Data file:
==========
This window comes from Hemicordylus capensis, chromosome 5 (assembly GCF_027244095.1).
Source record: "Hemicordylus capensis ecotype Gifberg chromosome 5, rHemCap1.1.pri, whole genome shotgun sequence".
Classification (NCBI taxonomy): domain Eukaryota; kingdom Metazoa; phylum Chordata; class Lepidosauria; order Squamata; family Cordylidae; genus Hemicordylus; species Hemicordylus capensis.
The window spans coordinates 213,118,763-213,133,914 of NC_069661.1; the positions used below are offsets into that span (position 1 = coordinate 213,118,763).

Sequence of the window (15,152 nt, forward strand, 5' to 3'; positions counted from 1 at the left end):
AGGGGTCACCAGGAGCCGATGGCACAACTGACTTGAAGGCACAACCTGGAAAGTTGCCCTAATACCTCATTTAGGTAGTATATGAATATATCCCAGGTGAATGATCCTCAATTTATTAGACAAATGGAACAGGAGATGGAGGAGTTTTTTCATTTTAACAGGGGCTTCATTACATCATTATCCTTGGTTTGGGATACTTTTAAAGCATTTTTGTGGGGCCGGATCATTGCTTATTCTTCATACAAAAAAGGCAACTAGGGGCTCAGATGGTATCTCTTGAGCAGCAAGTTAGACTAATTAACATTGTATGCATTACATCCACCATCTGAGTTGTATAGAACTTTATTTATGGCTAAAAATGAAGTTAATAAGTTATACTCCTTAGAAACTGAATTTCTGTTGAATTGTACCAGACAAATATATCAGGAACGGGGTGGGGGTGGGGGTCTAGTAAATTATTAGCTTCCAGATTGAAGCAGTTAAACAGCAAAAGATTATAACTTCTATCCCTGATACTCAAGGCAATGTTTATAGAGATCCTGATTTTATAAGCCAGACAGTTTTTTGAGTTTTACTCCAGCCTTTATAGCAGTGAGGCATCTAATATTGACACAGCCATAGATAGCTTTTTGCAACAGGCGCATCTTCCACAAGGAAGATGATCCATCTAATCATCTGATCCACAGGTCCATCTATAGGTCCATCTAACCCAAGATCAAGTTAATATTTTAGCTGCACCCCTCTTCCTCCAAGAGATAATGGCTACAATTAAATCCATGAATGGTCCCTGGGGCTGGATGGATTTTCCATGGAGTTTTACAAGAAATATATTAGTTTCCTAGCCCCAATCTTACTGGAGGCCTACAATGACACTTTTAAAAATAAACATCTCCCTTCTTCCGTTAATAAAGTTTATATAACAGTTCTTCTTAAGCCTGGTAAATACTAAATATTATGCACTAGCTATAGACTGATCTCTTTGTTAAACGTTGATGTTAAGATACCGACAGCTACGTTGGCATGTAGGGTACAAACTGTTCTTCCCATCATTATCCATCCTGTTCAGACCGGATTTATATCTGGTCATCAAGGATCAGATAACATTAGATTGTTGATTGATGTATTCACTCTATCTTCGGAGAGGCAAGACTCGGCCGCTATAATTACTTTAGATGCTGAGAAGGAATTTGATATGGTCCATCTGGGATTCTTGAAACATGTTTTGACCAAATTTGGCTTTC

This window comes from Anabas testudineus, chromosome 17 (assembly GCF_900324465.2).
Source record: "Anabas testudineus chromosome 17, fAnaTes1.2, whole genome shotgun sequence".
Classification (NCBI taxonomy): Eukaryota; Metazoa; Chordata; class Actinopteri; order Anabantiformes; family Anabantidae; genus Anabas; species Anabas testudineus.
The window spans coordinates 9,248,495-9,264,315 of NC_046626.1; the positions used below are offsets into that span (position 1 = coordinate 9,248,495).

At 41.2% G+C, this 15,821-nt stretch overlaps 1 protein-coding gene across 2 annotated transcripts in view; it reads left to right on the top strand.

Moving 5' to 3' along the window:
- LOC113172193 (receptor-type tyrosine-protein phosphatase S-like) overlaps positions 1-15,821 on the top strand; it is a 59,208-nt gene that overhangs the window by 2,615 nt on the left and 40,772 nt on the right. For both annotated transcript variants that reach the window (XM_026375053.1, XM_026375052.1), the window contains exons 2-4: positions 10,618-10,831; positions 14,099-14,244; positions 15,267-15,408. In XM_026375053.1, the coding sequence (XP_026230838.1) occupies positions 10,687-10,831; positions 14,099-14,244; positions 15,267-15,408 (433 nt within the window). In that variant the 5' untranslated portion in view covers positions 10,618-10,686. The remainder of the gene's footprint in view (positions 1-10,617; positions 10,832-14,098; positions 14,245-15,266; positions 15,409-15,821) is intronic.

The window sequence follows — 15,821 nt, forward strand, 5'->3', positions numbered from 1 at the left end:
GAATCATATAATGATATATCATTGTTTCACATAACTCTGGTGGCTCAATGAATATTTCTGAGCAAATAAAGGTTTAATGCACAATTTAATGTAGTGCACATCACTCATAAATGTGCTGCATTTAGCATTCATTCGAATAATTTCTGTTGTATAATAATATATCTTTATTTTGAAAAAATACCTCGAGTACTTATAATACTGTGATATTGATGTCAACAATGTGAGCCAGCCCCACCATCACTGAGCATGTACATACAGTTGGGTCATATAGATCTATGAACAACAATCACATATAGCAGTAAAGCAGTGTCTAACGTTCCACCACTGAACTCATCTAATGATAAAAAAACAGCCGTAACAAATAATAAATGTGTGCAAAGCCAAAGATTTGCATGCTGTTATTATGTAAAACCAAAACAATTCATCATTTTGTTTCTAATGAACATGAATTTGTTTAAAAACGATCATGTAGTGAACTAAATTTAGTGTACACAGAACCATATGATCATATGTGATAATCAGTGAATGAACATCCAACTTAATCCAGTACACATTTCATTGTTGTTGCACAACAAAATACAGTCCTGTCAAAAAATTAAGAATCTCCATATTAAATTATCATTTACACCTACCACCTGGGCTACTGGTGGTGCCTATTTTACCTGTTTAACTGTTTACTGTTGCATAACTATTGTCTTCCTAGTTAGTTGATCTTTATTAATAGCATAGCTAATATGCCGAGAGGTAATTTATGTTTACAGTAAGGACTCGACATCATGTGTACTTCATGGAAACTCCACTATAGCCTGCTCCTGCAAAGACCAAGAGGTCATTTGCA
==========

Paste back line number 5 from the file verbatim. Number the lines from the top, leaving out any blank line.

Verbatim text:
Sequence of the window (15,152 nt, forward strand, 5' to 3'; positions counted from 1 at the left end):